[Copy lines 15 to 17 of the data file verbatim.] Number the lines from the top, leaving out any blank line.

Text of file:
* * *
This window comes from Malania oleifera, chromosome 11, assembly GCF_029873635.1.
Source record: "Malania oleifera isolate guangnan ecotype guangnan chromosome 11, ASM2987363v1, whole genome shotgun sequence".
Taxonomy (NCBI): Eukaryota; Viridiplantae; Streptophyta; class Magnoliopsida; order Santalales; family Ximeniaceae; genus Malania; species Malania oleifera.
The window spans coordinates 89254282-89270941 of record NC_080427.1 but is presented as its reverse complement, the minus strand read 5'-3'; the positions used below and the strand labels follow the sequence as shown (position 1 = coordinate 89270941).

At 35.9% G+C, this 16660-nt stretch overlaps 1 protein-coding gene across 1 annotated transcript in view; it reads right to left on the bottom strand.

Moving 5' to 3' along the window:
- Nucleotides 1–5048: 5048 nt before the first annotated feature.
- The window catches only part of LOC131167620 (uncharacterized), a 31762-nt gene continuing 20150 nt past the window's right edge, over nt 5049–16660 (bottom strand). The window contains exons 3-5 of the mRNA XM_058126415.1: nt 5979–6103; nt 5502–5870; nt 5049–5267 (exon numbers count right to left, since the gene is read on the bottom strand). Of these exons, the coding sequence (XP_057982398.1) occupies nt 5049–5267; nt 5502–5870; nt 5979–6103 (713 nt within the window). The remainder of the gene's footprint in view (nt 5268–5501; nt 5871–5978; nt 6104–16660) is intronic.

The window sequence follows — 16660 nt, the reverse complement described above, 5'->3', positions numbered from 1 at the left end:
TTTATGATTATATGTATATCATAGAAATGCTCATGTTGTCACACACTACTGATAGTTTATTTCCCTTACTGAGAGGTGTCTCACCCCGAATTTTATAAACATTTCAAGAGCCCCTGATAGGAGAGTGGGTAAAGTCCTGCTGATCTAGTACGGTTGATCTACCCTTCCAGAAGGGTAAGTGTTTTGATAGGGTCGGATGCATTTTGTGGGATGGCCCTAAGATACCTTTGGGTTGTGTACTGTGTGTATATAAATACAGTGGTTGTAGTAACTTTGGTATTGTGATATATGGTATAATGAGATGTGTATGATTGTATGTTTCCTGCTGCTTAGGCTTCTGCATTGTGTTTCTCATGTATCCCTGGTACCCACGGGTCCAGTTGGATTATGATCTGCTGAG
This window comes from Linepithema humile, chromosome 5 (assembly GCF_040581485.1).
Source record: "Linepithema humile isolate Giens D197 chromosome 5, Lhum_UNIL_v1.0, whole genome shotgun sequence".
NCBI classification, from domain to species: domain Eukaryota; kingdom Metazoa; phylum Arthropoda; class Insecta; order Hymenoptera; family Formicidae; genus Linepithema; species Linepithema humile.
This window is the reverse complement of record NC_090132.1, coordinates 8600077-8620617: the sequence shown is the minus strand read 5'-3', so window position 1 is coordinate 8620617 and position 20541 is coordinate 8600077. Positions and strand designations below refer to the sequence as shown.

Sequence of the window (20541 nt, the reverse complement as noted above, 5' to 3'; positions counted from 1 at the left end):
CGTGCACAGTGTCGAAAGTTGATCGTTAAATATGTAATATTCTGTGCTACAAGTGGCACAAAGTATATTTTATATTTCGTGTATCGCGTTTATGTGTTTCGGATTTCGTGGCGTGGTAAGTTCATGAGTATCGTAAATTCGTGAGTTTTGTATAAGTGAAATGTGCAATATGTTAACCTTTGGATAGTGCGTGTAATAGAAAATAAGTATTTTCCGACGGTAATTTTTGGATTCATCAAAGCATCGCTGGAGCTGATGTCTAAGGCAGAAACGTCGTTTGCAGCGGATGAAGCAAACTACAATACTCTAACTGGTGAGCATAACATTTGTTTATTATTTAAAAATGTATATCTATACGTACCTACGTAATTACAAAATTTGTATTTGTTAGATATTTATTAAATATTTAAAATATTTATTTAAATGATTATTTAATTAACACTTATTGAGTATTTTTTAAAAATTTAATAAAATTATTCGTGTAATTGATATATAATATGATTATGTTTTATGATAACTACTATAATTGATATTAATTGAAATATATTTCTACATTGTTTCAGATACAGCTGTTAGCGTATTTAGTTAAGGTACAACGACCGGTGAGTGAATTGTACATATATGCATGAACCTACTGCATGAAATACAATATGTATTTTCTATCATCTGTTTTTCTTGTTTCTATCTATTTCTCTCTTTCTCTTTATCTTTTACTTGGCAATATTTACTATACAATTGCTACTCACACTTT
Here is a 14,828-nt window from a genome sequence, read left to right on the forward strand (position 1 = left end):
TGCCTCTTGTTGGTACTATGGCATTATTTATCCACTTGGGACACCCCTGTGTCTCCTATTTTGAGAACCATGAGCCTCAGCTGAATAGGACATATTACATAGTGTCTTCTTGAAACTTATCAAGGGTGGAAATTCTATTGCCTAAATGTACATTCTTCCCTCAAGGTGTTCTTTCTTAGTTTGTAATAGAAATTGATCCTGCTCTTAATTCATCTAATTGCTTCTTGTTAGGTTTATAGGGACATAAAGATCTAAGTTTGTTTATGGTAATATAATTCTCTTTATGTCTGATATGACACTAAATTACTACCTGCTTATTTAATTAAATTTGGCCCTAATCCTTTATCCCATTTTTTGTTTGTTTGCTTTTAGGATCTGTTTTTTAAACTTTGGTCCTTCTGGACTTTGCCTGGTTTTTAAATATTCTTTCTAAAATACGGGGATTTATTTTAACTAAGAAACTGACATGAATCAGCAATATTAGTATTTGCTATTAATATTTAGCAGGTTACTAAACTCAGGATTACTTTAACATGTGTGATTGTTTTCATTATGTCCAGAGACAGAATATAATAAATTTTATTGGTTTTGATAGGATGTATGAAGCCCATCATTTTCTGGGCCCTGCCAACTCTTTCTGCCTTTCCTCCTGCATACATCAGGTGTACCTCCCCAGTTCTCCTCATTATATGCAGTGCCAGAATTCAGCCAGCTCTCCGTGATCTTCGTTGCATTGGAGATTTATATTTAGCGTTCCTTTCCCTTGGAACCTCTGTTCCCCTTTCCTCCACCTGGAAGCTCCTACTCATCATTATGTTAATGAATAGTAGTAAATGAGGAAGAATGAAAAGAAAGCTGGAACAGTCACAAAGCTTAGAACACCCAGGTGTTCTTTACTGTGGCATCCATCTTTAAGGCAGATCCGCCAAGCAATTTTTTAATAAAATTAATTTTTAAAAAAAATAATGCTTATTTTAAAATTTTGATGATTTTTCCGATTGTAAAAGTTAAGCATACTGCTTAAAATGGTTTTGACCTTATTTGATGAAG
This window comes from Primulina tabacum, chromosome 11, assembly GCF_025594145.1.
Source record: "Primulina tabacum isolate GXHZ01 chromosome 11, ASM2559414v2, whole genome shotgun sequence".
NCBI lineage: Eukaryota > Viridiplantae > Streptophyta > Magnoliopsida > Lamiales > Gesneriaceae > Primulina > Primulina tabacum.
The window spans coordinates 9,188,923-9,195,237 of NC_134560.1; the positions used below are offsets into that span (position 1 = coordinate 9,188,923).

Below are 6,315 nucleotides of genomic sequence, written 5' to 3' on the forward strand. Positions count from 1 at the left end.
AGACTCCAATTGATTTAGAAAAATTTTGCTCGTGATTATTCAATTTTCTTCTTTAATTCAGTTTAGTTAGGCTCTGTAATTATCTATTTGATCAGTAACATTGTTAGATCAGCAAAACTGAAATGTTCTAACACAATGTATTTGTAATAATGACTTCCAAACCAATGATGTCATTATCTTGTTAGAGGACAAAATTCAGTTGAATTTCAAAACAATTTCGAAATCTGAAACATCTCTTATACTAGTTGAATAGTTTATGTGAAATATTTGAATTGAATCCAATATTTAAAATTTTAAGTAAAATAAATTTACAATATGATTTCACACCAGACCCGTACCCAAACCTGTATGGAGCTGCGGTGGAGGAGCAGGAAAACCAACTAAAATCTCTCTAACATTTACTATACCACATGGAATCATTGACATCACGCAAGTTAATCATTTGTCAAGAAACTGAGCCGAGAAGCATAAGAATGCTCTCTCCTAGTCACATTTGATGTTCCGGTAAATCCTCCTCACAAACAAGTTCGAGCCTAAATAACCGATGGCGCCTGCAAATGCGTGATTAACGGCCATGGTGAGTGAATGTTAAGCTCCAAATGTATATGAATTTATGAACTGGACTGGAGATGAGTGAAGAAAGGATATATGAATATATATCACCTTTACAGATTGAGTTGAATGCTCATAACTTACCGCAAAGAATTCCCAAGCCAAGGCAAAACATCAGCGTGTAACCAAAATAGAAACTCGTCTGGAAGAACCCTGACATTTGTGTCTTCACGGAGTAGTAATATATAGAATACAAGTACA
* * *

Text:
Sequence of the window (20541 nt, the reverse complement as noted above, 5' to 3'; positions counted from 1 at the left end):
CGTGCACAGTGTCGAAAGTTGATCGTTAAATATGTAATATTCTGTGCTACAAGTGGCACAAAGTATATTTTATATTTCGTGTATCGCGTTTATGTGTTTCGGATTTCGTGGCGTGGTAAGTTCATGAGTATCGTAAATTCGTGAGTTTTGTATAAGTGAAATGTGCAATATGTTAACCTTTGGATAGTGCGTGTAATAGAAAATAAGTATTTTCCGACGGTAATTTTTGGATTCATCAAAGCATCGCTGGAGCTGATGTCTAAGGCAGAAACGTCGTTTGCAGCGGATGAAGCAAACTACAATACTCTAACTGGTGAGCATAACATTTGTTTATTATTTAAAAATGTATATCTATACGTACCTACGTAATTACAAAATTTGTATTTGTTAGATATTTATTAAATATTTAAAATATTTATTTAAATGATTATTTAATTAACACTTATTGAGTATTTTTTAAAAATTTAATAAAATTATTCGTGTAATTGATATATAATATGATTATGTTTTATGATAACTACTATAATTGATATTAATTGAAATATATTTCTACATTGTTTCAGATACAGCTGTTAGCGTATTTAGTTAAGGTACAACGACCGGTGAGTGAATTGTACATATATGCATGAACCTACTGCATGAAATACAATATGTATTTTCTATCATCTGTTTTTCTTGTTTCTATCTATTTCTCTCTTTCTCTTTATCTTTTACTTGGCAATATTTACTATACAATTGCTACTCACACTTT
Here is a 14,828-nt window from a genome sequence, read left to right on the forward strand (position 1 = left end):